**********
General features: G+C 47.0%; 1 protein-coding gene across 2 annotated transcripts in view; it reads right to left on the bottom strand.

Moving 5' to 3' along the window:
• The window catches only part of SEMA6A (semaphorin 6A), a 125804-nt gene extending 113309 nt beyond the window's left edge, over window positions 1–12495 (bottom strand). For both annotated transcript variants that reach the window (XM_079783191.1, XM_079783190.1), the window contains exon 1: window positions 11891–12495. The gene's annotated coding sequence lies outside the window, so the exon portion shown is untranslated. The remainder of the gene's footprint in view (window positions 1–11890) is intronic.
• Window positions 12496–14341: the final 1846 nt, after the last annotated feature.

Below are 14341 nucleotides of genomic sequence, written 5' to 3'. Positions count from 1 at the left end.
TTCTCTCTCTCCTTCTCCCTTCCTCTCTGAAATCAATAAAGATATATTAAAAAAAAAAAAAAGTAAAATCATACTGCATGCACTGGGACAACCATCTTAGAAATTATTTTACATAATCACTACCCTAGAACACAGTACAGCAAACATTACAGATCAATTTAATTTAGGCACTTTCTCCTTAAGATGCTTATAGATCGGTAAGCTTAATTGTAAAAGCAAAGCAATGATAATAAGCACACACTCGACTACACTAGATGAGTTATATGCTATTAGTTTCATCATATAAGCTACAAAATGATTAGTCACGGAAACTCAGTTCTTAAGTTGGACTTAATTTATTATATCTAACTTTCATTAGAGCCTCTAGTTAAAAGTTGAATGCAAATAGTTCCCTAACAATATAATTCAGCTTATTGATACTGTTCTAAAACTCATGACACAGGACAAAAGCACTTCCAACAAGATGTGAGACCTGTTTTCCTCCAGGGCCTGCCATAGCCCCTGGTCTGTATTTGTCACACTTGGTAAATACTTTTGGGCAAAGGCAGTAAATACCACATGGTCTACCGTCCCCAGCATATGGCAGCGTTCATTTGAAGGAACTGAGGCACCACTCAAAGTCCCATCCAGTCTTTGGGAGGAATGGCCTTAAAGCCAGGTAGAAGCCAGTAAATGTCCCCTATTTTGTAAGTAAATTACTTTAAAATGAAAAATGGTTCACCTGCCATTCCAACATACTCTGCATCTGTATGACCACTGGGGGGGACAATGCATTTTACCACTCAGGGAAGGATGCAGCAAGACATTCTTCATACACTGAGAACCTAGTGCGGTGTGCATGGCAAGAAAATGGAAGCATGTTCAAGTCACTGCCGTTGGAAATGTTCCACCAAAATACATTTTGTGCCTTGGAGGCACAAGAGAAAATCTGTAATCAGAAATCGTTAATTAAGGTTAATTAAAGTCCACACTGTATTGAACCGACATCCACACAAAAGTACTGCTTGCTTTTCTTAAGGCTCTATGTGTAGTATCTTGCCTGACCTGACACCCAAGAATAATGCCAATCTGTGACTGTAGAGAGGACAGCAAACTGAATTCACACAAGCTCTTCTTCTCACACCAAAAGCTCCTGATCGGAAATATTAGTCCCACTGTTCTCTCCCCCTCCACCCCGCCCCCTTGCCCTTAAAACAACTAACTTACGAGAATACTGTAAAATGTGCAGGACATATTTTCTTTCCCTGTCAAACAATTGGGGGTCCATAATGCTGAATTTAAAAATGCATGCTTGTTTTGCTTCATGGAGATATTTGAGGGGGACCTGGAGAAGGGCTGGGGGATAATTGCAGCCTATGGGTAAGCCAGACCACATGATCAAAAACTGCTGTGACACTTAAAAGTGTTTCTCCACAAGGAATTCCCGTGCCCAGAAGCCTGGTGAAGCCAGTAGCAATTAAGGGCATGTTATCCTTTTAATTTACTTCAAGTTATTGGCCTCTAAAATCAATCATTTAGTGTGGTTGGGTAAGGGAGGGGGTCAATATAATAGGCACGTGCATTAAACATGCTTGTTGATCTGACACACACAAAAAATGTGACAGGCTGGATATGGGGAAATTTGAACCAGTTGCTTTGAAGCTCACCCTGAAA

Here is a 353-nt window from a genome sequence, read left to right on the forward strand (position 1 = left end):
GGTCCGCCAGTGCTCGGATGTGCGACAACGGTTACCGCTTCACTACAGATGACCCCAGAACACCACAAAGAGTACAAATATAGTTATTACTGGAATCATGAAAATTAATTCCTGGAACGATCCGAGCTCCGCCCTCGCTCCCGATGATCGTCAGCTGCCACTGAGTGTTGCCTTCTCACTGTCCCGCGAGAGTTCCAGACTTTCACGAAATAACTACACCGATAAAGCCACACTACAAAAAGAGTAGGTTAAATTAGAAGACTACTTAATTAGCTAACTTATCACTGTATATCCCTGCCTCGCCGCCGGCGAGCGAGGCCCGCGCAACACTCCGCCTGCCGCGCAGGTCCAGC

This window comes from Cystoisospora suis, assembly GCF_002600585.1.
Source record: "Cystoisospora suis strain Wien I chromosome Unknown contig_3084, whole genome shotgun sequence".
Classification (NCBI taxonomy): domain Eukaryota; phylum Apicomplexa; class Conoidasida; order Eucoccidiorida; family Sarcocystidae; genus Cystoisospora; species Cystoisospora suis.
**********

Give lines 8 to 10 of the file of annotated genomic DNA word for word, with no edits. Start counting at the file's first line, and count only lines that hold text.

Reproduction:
GGTCCGCCAGTGCTCGGATGTGCGACAACGGTTACCGCTTCACTACAGATGACCCCAGAACACCACAAAGAGTACAAATATAGTTATTACTGGAATCATGAAAATTAATTCCTGGAACGATCCGAGCTCCGCCCTCGCTCCCGATGATCGTCAGCTGCCACTGAGTGTTGCCTTCTCACTGTCCCGCGAGAGTTCCAGACTTTCACGAAATAACTACACCGATAAAGCCACACTACAAAAAGAGTAGGTTAAATTAGAAGACTACTTAATTAGCTAACTTATCACTGTATATCCCTGCCTCGCCGCCGGCGAGCGAGGCCCGCGCAACACTCCGCCTGCCGCGCAGGTCCAGC

This window comes from Cystoisospora suis, assembly GCF_002600585.1.
Source record: "Cystoisospora suis strain Wien I chromosome Unknown contig_3084, whole genome shotgun sequence".